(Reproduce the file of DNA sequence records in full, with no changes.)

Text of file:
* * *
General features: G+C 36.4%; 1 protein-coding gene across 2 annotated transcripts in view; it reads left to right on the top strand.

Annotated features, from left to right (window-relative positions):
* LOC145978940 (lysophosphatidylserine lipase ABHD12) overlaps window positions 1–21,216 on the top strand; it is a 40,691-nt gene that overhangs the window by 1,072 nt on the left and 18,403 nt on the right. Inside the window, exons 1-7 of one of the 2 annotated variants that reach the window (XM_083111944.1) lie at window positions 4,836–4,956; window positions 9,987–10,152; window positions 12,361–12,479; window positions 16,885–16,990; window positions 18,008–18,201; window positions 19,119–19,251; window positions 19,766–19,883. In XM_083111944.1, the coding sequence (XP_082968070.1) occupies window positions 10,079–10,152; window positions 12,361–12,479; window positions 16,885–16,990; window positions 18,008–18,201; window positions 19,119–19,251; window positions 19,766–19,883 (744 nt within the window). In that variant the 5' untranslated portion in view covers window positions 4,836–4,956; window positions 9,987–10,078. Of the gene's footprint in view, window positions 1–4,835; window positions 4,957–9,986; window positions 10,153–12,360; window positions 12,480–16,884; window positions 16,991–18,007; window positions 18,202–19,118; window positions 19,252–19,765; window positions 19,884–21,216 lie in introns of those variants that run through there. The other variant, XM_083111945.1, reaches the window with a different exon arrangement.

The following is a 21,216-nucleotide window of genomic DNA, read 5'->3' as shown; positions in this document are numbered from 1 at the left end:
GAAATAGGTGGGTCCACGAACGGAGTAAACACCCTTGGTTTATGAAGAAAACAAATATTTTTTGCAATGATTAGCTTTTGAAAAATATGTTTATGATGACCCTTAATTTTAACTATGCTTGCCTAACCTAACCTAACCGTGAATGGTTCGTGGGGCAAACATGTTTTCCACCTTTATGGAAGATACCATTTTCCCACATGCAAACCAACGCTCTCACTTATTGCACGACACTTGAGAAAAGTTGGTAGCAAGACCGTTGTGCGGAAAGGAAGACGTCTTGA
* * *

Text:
General features: G+C 36.4%; 1 protein-coding gene across 2 annotated transcripts in view; it reads left to right on the top strand.

Annotated features, from left to right (window-relative positions):
* LOC145978940 (lysophosphatidylserine lipase ABHD12) overlaps window positions 1–21,216 on the top strand; it is a 40,691-nt gene that overhangs the window by 1,072 nt on the left and 18,403 nt on the right. Inside the window, exons 1-7 of one of the 2 annotated variants that reach the window (XM_083111944.1) lie at window positions 4,836–4,956; window positions 9,987–10,152; window positions 12,361–12,479; window positions 16,885–16,990; window positions 18,008–18,201; window positions 19,119–19,251; window positions 19,766–19,883. In XM_083111944.1, the coding sequence (XP_082968070.1) occupies window positions 10,079–10,152; window positions 12,361–12,479; window positions 16,885–16,990; window positions 18,008–18,201; window positions 19,119–19,251; window positions 19,766–19,883 (744 nt within the window). In that variant the 5' untranslated portion in view covers window positions 4,836–4,956; window positions 9,987–10,078. Of the gene's footprint in view, window positions 1–4,835; window positions 4,957–9,986; window positions 10,153–12,360; window positions 12,480–16,884; window positions 16,991–18,007; window positions 18,202–19,118; window positions 19,252–19,765; window positions 19,884–21,216 lie in introns of those variants that run through there. The other variant, XM_083111945.1, reaches the window with a different exon arrangement.

The following is a 21,216-nucleotide window of genomic DNA, read 5'->3' as shown; positions in this document are numbered from 1 at the left end:
GAAATAGGTGGGTCCACGAACGGAGTAAACACCCTTGGTTTATGAAGAAAACAAATATTTTTTGCAATGATTAGCTTTTGAAAAATATGTTTATGATGACCCTTAATTTTAACTATGCTTGCCTAACCTAACCTAACCGTGAATGGTTCGTGGGGCAAACATGTTTTCCACCTTTATGGAAGATACCATTTTCCCACATGCAAACCAACGCTCTCACTTATTGCACGACACTTGAGAAAAGTTGGTAGCAAGACCGTTGTGCGGAAAGGAAGACGTCTTGA